† Corresponding author. E-mail:

Project supported by the Research Program of the National University of Defense Technology (Grant No. JC 13-06-04).

In this paper, the three-dimensional (3D) coupling effect is discussed for nanowire junctionless silicon-on-insulator (SOI) FinFETs. With fin width decreasing from 100 nm to 7 nm, the electric field induced by the lateral gates increases and therefore the influence of back gate on the threshold voltage weakens. For a narrow and tall fin, the lateral gates mainly control the channel and therefore the effect of back gate decreases. A simple two-dimensional (2D) potential model is proposed for the subthreshold region of junctionless SOI FinFET. TCAD simulations validate our model. It can be used to extract the threshold voltage and doping concentration. In addition, the tuning of back gate on the threshold voltage can be predicted.

Since their invention by J-P. Colinge, junctionless (JL) transistors have been a compelling candidate for ultra-scaled devices due to their excellent electrostatic gate control and simplified junction engineering.^{[1]} These transistors have shown the promising applications in the field of analog/RF,^{[2]} logic^{[3]} and sensing circuits.^{[4]} JL MOSFETs are usually designed with heavily doped silicon films (∼ 10^{19} cm^{−3}) in order to achieve enough drain current. Owing to the high doping concentration of the channel, the carrier transport in a JL transistor relies on volume conduction instead of the conventional surface inversion in MOSFET. This device is switched off by fully depleting its heavily doped channel. Thus, the geometry of the channel must be small enough to permit the full depletion at a desired gate voltage. The junctionless transistor can operate in three modes: full depletion, partial depletion, and surface accumulation. The threshold voltage and flat-band voltage are the key identifiers to distinguish the three modes.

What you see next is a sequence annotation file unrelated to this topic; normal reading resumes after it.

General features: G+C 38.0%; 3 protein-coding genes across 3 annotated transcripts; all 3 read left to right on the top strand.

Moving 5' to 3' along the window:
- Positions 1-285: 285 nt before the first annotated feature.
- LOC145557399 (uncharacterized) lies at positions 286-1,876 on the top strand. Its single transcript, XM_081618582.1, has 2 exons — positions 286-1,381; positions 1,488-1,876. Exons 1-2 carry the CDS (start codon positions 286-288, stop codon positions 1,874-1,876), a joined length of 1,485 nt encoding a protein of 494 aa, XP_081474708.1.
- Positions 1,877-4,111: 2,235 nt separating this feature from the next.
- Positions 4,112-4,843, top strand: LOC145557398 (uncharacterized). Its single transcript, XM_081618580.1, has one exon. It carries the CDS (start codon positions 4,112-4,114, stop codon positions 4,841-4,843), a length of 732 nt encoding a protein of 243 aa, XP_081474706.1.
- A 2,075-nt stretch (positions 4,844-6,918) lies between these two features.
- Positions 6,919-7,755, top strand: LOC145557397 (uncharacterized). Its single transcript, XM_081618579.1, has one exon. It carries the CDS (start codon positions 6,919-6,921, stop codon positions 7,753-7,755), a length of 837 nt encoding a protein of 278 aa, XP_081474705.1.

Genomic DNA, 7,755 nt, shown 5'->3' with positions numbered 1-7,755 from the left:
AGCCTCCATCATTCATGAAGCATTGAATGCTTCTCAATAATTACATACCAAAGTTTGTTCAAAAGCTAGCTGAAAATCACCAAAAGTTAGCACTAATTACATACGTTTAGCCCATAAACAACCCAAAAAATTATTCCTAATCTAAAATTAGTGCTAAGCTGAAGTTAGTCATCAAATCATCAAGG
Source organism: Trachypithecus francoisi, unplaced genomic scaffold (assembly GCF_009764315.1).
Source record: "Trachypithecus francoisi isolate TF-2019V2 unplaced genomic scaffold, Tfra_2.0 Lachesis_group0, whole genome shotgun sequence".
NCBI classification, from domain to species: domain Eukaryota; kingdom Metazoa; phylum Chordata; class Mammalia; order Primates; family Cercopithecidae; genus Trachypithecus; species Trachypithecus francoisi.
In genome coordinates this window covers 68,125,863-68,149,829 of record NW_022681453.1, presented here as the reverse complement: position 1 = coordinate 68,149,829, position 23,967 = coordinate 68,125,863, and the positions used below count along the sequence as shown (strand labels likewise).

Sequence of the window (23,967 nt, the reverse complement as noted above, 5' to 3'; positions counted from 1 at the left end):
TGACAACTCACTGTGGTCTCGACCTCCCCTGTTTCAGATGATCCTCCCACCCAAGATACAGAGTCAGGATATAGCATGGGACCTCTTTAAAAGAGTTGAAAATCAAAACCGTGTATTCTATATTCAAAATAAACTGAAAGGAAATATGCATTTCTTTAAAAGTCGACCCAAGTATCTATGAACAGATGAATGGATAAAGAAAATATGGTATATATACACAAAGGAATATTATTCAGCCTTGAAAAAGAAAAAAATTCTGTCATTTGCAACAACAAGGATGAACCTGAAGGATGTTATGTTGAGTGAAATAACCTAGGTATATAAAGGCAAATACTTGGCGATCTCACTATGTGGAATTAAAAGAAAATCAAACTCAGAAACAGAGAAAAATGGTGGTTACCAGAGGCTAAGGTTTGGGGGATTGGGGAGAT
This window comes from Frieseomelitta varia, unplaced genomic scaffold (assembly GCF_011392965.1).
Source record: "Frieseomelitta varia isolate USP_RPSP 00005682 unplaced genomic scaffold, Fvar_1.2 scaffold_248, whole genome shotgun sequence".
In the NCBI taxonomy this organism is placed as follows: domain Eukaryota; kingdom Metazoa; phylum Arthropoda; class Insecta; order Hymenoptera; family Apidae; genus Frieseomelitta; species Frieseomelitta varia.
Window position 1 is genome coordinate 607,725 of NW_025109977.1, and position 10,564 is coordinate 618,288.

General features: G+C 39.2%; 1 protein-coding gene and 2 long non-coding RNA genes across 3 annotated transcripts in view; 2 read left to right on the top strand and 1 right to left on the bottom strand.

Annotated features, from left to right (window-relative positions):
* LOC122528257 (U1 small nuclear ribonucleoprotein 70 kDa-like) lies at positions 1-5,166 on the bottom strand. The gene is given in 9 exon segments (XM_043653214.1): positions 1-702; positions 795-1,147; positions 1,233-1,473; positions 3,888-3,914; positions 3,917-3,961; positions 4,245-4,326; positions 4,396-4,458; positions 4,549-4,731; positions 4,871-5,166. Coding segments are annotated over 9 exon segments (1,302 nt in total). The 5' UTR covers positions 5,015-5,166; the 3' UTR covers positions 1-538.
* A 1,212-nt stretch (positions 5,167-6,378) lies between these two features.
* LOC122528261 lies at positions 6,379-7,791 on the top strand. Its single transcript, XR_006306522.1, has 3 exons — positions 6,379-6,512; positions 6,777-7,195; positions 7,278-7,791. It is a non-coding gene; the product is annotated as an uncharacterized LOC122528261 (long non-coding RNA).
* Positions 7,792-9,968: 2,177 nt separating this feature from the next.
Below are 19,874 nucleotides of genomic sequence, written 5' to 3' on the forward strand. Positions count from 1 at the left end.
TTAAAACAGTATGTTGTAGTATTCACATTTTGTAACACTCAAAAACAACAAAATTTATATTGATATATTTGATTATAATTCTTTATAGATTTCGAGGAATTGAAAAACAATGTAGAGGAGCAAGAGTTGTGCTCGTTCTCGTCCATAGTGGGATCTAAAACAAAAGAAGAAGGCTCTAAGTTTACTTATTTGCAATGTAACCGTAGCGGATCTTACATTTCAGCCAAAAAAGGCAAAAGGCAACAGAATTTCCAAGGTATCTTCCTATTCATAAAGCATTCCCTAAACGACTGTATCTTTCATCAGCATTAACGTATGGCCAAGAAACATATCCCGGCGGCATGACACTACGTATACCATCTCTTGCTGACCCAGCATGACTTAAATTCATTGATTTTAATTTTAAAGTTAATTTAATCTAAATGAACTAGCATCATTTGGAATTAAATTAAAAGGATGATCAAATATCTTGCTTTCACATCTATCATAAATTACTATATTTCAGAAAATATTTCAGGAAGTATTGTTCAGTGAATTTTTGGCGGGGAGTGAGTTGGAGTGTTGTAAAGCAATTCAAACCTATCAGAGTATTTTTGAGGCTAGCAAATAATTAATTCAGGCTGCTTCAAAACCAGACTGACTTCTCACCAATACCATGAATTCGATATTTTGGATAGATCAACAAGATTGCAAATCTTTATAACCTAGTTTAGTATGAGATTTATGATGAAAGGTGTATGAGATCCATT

In classical inversion-mode FD SOI MOSFET, the operation of the transistor is governed by both front and back channels. This phenomenon is well known as the coupling effect between front and back gates, which has been demonstrated to have a strong influence on the threshold voltage and mobility.^{[5–7]} However, most studies of the coupling effect involve the inversion-mode SOI MOSFETs with undoped or low-doped channel. There are few reports on the coupling effect in the JL transistor with a heavily doped channel. Owing to the small cross-section of the channel in the JL transistor, the coupling effect is expected to happen as in the inversion-mode SOI MOSFETs.^{[8,9]}

On the other hand, the junctionless SOI FinFET with multiple gates has been fabricated due to its novel performance.^{[10,11]} In the JL SOI FinFET, we must consider the effect of the lateral electric field between the two lateral gates. This lateral electric field which makes the difference between planar and FinFETs enhances the coupling effect. The enhanced coupling effect will lead to the difficulties in determining the threshold voltage, which reflects the full depletion of the doped channel. Several models based on the approximate solution of the Poisson equation have been proposed: a one-dimensional (1D) model for double-gate JL devices,^{[12–14]} a 1D potential model in the full depletion region for double-gate JL transistors,^{[15]} a 2D surface-potential-based current model for triple-gate transistors,^{[16]} etc. While 2D models are too complicated to be used for parameter extraction, a 1D model does not consider the coupling effect between the gates.^{[17]} Therefore, a simple model including the coupling effect between gates is imperative for parameter extraction in JL SOI FinFET.